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It’s no secret that we have opinions about housing. You know, completely unbiased ones about how owning is stupid, how you should always rent instead of own, and how we got here by NOT buying a house?
But today, we’re going to do a surprising reversal, and spot light someone advocates BUYING property. For those of you who don’t know Financial Samurai, he retired from the corporate world by cleverly engineering his own layoff and building a passive income stream of $70-80K/year. Sam is one of the biggest hustlers I know, because not only did he survive 13 gruelling years of working on Wall Street, he managed to make even MORE money after quitting his job. If you want to become a hustler like Sam, check out www.financialsamurai.com where he blogs regularly about buying rental properties, stocks, bonds, and CD’s so you can do it too.
So without further ado, take it away Sam!
Owning A Million Dollar Property Isn’t What Made Me Rich
I’m the antithesis of the Millennial Revolution. Instead of renting my way to financial freedom, I decided to buy a $580,000 condo in 2003 a week after my 26th birthday. Don’t hate me. The dotcom bubble had just collapsed and I didn’t feel like watching my paper profits go POOF all over again. At least with real estate, I could find some utility!
Yes, I lived like a pauper the first four years out of college, sharing a studio with a buddy for two years, aggressively saving 50%+ of my after tax income, and always working late in order to take advantage of the free cafeteria food after 7:30pm (I got into my finance job at 5:30am). But it was worth it! I saved up about $150,000.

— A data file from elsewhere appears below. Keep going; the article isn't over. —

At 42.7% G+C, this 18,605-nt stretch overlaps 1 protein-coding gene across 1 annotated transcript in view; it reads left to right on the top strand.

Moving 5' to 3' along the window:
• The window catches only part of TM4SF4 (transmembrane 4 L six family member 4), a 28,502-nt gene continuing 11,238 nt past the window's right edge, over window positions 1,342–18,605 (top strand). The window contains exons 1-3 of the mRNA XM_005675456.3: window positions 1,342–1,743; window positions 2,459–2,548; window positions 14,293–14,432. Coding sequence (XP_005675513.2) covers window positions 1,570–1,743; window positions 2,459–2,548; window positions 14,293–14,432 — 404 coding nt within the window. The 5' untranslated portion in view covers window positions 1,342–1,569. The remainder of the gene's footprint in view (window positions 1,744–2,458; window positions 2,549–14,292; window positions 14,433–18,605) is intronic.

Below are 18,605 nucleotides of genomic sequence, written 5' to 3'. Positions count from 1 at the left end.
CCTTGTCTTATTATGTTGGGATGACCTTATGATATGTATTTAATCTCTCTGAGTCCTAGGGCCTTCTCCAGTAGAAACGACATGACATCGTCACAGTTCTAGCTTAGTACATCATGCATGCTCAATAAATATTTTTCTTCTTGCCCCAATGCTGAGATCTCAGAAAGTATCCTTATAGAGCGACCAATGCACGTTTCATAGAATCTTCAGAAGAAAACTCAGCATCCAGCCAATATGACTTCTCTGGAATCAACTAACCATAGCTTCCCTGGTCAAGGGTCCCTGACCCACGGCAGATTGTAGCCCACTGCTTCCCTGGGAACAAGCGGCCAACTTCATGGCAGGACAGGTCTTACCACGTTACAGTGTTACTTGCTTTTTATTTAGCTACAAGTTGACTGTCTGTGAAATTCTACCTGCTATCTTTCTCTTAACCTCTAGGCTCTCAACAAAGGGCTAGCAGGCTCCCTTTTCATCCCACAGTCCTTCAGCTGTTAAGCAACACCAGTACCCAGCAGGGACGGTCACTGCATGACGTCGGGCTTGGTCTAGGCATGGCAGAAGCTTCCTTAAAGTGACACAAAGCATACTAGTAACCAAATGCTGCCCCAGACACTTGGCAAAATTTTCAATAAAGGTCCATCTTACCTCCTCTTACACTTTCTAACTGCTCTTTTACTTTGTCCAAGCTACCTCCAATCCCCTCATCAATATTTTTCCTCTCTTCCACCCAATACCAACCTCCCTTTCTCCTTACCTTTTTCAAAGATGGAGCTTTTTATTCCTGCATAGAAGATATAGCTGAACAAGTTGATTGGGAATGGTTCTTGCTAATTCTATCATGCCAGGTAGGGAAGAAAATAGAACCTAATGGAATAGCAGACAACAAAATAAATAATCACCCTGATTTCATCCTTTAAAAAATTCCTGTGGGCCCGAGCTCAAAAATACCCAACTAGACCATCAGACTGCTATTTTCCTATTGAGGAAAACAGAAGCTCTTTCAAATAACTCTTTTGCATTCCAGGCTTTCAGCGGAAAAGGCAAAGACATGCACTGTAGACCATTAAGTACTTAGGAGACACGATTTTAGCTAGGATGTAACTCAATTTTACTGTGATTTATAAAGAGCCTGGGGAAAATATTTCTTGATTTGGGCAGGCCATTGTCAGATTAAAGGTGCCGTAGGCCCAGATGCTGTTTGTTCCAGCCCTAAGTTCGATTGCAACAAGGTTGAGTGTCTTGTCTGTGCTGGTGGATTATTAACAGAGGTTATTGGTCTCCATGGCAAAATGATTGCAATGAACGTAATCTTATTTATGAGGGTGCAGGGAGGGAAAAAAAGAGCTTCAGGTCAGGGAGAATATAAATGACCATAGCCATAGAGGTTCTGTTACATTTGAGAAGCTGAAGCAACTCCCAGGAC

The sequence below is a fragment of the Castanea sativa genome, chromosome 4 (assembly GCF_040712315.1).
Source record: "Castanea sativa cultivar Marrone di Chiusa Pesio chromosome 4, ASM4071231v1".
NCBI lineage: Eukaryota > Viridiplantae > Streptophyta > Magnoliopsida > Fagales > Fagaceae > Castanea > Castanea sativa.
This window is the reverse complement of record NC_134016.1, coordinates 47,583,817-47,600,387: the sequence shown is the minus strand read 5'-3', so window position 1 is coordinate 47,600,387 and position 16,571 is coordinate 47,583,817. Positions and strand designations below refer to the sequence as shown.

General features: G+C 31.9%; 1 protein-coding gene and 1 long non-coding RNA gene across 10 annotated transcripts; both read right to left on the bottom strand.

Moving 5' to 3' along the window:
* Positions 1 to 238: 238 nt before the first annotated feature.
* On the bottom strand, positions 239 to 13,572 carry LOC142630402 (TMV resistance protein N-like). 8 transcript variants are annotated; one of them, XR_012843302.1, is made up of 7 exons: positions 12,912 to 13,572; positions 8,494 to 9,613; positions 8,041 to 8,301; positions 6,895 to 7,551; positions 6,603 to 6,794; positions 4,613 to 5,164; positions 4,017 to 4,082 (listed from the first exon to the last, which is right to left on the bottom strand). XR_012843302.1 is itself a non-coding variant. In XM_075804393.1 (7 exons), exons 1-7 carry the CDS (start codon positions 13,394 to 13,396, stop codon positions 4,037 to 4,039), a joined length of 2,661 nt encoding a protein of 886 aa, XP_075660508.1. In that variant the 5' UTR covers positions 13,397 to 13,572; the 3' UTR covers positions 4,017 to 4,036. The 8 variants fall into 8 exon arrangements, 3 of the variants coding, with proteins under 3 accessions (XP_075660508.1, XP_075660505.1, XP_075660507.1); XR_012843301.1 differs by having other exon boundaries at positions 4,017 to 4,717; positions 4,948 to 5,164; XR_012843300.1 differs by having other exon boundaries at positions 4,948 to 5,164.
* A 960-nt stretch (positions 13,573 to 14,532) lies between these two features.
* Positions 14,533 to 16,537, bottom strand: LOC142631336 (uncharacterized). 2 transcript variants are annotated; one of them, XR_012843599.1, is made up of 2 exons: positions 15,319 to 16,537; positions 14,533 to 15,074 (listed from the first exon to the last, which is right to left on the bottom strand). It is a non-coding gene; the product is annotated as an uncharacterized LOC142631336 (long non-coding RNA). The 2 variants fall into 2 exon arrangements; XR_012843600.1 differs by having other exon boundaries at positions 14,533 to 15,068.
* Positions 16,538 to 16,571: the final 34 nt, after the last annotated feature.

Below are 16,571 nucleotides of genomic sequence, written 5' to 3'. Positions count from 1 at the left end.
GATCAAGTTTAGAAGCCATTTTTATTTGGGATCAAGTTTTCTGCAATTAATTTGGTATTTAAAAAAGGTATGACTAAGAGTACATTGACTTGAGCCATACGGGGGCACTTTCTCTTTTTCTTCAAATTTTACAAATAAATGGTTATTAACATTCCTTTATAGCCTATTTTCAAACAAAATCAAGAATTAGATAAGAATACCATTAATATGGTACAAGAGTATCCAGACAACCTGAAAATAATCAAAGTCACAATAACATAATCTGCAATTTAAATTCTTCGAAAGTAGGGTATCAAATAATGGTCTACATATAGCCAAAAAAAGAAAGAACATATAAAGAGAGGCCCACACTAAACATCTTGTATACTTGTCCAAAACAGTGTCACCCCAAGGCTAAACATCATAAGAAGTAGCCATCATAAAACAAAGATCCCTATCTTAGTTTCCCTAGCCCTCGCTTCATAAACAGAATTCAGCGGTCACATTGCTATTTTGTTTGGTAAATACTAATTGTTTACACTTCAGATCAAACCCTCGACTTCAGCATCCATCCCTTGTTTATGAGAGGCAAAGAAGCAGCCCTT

My whole plan was to enjoy my condo for at least a couple years and sell it for a tax-free profit up to $250,000 as a single guy. In the US, not only can you deduct the mortgage interest from your income to save on taxes, you also get $250,000 or $500,000 in tax free profits, depending on the appreciation of your home and your marital status.
Check out this chart that shows how much in gross profits you need to clear at each tax rate to match the tax free $250K/$500K profits in real estate.
Because I don’t enjoy paying taxes, I thought buying a property in San Francisco was a no-brainer. I didn’t want to pay more than $2,000 a month living in a dark one-bedroom rental with my girlfriend anymore. Instead, I wanted to have the long hours at work provide something better. And that something better turned out to be the two bedroom, two bathroom condo in Pacific Heights I purchased with a lovely view of the park from my living room.
Holding On For The Long Term
Instead of selling the condo after a couple years and taking profits, I decided to try my hand at land lording in 2005. The experience was trying at times, but I don’t regret it. The rent started at $2,100 a month in 2005 and is now at $4,200 a month in 2016. What seems expensive today will sound cheap 10 years from now.
The inflation interest rate paradox is the reason why we must continuously invest in stocks, bonds, and real estate. Kristy and Bryce decided to go all-in with a 60/40 portfolio of stocks and bonds. At the time, I decided to go 60% of my net worth in real estate, 30% in stocks, and 10% in risk-free assets given what just happened in 2000.
But it’s not just the rent that has increased over the past 10+ years. The principal value of the condo has also increased as well, despite the financial crisis in 2008-2009. Here is a chart I created, tracking my mortgage balance and property value as assessed by Zillow, USA, and neighboring condos that recently sold.
In 2015, when the mortgage was finally put to rest, this property alone was worth over $1M. It’s not like the asset did anything spectacular either. By growing at less than 5% a year for 13 years, the property’s value went from $580,000 to roughly $1,200,000 before taxes and fees. But due to leverage, the annual returns are much greater because I only put $120,000 down (~20%).